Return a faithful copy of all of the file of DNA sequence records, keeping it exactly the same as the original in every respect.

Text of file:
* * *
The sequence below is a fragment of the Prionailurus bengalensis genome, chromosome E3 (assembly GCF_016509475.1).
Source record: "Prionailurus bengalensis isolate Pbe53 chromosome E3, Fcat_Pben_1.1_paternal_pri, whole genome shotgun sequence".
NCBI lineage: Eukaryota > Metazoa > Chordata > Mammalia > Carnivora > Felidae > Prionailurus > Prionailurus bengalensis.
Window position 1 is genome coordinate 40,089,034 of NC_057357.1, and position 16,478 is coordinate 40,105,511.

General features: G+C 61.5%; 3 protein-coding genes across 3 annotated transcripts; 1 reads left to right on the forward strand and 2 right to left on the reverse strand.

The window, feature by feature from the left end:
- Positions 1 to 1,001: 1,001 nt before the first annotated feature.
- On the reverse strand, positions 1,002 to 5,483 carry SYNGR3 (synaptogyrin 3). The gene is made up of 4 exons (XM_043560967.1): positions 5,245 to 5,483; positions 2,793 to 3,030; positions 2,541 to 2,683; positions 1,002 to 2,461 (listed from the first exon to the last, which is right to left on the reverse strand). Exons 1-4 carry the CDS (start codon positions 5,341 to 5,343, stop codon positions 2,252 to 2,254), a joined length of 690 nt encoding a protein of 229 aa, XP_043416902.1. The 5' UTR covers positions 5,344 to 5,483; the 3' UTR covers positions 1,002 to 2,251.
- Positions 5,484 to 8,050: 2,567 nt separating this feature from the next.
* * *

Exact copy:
The sequence below is a fragment of the Prionailurus bengalensis genome, chromosome E3 (assembly GCF_016509475.1).
Source record: "Prionailurus bengalensis isolate Pbe53 chromosome E3, Fcat_Pben_1.1_paternal_pri, whole genome shotgun sequence".
NCBI lineage: Eukaryota > Metazoa > Chordata > Mammalia > Carnivora > Felidae > Prionailurus > Prionailurus bengalensis.
Window position 1 is genome coordinate 40,089,034 of NC_057357.1, and position 16,478 is coordinate 40,105,511.

General features: G+C 61.5%; 3 protein-coding genes across 3 annotated transcripts; 1 reads left to right on the forward strand and 2 right to left on the reverse strand.

The window, feature by feature from the left end:
- Positions 1 to 1,001: 1,001 nt before the first annotated feature.
- On the reverse strand, positions 1,002 to 5,483 carry SYNGR3 (synaptogyrin 3). The gene is made up of 4 exons (XM_043560967.1): positions 5,245 to 5,483; positions 2,793 to 3,030; positions 2,541 to 2,683; positions 1,002 to 2,461 (listed from the first exon to the last, which is right to left on the reverse strand). Exons 1-4 carry the CDS (start codon positions 5,341 to 5,343, stop codon positions 2,252 to 2,254), a joined length of 690 nt encoding a protein of 229 aa, XP_043416902.1. The 5' UTR covers positions 5,344 to 5,483; the 3' UTR covers positions 1,002 to 2,251.
- Positions 5,484 to 8,050: 2,567 nt separating this feature from the next.